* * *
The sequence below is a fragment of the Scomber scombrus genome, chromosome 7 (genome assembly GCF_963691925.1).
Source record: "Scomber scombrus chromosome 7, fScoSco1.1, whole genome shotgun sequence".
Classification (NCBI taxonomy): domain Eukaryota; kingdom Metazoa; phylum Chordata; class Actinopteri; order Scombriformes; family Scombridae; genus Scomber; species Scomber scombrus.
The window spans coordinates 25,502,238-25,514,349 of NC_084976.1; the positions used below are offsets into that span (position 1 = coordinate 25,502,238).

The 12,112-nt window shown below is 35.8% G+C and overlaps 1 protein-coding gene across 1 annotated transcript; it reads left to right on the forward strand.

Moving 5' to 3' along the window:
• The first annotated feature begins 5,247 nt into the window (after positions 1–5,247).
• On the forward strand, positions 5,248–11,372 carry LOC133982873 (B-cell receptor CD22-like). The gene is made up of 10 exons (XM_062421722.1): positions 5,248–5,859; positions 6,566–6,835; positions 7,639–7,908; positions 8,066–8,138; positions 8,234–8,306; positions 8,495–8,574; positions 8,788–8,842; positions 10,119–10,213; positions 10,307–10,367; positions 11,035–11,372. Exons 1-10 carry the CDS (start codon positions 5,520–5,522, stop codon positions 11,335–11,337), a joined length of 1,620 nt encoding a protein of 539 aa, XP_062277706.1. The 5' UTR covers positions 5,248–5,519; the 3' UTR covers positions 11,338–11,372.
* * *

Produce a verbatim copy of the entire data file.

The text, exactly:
The sequence below is a fragment of the Scomber scombrus genome, chromosome 7 (genome assembly GCF_963691925.1).
Source record: "Scomber scombrus chromosome 7, fScoSco1.1, whole genome shotgun sequence".
Classification (NCBI taxonomy): domain Eukaryota; kingdom Metazoa; phylum Chordata; class Actinopteri; order Scombriformes; family Scombridae; genus Scomber; species Scomber scombrus.
The window spans coordinates 25,502,238-25,514,349 of NC_084976.1; the positions used below are offsets into that span (position 1 = coordinate 25,502,238).

The 12,112-nt window shown below is 35.8% G+C and overlaps 1 protein-coding gene across 1 annotated transcript; it reads left to right on the forward strand.

Moving 5' to 3' along the window:
• The first annotated feature begins 5,247 nt into the window (after positions 1–5,247).
• On the forward strand, positions 5,248–11,372 carry LOC133982873 (B-cell receptor CD22-like). The gene is made up of 10 exons (XM_062421722.1): positions 5,248–5,859; positions 6,566–6,835; positions 7,639–7,908; positions 8,066–8,138; positions 8,234–8,306; positions 8,495–8,574; positions 8,788–8,842; positions 10,119–10,213; positions 10,307–10,367; positions 11,035–11,372. Exons 1-10 carry the CDS (start codon positions 5,520–5,522, stop codon positions 11,335–11,337), a joined length of 1,620 nt encoding a protein of 539 aa, XP_062277706.1. The 5' UTR covers positions 5,248–5,519; the 3' UTR covers positions 11,338–11,372.